Frank’s men to vote on proposal

Andrew Mathieson
Councillors who accepted campaign donations from Geelong Football Club president Frank Costa have vowed to vote on his controversial proposal for a homemaker centre.
Tom O’Connor and Peter McMullin said they would have their say at council on whether the project should go ahead.
An inquiry tabled in parliament last year found Crs O’Connor and McMullin, as well as David Saunderson and Lou Brazier, had used money from the businessmen for their council election campaigns. Cr McMullin later paid back his share.
The inquiry led to Cr Saunderson facing court next week on a charge of failing to declare a donation of more than $500.
Mr Costa is chairman of a company proposing to build the Hometown centre on industrial land at North Geelong.
An independent panel has recommended that council reject the proposal.
Cr O’Connor said the only influences on his vote would be the social, environmental and economic benefits of the Hometown project.
He believed that the cash-for-councillors scandal had been “put to bed, gone and finished”.
“I’ll vote the way I want to vote and nobody is going to influence me,” he said.
Cr McMullin said he was waiting for a recommendation from the City’s planning department before deciding how he would vote.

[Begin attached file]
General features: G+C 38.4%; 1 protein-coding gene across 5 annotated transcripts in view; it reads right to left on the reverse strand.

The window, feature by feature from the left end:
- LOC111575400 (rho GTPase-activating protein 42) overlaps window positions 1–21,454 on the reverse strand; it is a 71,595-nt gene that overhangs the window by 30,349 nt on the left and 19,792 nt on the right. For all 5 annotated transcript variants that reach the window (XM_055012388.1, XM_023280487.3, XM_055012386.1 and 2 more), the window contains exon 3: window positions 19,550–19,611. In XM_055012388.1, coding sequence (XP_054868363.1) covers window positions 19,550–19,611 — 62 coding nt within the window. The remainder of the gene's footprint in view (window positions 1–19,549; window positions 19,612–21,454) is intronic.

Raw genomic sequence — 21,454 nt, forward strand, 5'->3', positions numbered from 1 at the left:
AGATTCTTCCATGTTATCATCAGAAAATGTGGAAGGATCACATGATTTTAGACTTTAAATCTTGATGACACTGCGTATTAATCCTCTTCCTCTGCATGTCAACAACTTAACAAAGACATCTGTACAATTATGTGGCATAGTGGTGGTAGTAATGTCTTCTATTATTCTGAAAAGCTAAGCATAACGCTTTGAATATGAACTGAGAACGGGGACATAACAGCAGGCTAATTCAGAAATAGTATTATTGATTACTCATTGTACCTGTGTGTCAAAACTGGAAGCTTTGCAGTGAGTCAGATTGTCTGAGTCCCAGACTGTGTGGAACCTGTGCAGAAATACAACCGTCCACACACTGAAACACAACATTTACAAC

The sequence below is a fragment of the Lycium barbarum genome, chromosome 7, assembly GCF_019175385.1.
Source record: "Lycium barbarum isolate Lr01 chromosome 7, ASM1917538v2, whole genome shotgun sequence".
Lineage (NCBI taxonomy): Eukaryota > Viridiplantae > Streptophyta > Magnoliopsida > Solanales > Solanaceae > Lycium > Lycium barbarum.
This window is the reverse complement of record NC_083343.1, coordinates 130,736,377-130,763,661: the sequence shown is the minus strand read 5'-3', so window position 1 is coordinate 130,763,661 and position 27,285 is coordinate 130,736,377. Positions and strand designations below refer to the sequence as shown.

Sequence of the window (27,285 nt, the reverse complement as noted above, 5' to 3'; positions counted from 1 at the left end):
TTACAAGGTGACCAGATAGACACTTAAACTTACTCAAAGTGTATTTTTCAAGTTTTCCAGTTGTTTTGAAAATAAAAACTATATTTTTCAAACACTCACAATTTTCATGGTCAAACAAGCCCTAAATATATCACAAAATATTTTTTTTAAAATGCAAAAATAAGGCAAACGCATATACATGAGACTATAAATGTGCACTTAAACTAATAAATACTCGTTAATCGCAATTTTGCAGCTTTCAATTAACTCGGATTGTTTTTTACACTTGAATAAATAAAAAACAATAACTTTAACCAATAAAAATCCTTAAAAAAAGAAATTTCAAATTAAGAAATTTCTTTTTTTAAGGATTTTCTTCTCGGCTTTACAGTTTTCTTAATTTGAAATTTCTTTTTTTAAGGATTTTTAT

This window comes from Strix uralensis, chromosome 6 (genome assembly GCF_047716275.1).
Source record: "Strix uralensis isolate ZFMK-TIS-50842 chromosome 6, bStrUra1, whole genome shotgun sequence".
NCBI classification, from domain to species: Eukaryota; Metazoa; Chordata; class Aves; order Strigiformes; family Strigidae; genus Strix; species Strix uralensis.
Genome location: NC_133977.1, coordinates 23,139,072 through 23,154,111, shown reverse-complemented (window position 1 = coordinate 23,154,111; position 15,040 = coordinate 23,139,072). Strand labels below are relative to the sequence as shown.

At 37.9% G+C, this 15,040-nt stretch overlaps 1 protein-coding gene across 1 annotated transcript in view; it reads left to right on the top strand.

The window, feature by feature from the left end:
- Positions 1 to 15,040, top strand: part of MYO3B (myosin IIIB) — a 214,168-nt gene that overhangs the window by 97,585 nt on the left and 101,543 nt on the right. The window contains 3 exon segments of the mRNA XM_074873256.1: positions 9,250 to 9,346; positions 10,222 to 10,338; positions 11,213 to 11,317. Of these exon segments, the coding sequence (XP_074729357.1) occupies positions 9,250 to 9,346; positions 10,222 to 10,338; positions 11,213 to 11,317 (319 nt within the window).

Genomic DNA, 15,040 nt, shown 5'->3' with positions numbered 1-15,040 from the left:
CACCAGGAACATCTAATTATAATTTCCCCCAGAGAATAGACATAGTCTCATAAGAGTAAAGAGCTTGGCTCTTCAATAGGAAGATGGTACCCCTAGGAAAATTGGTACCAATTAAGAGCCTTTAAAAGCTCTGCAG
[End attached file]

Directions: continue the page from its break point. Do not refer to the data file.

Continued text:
“I don’t know what proposal is coming forward yet,” he said.
“That will be a decision I will make only at that time.”
Crs Saunderson and Brazier did not return the Independent’s calls for comment about whether they would vote on the Hometown proposal.
A spokesman for Planning Minister Justin Madden said he was unlikely to intervene despite the inquiry findings and allegations of conflict of interest at council.
“He certainly has the power to call things in that are of state significance,” the spokesperson said.
“But usually he would only do it if someone asked him.”
The spokesman said Mr Madden was happy to let the process “play itself out at council level”.
Council planning portfolio-holder Cr Rod Macdonald said the independent panel’s report should be “merely used as a guideline” for the council vote.
“I was disappointed in many aspects of the report,” he said.
“I didn’t think it gave credence to City Hall’s planning policy and there were some very sweeping statements made.
“I was disappointed in the context the report was put.”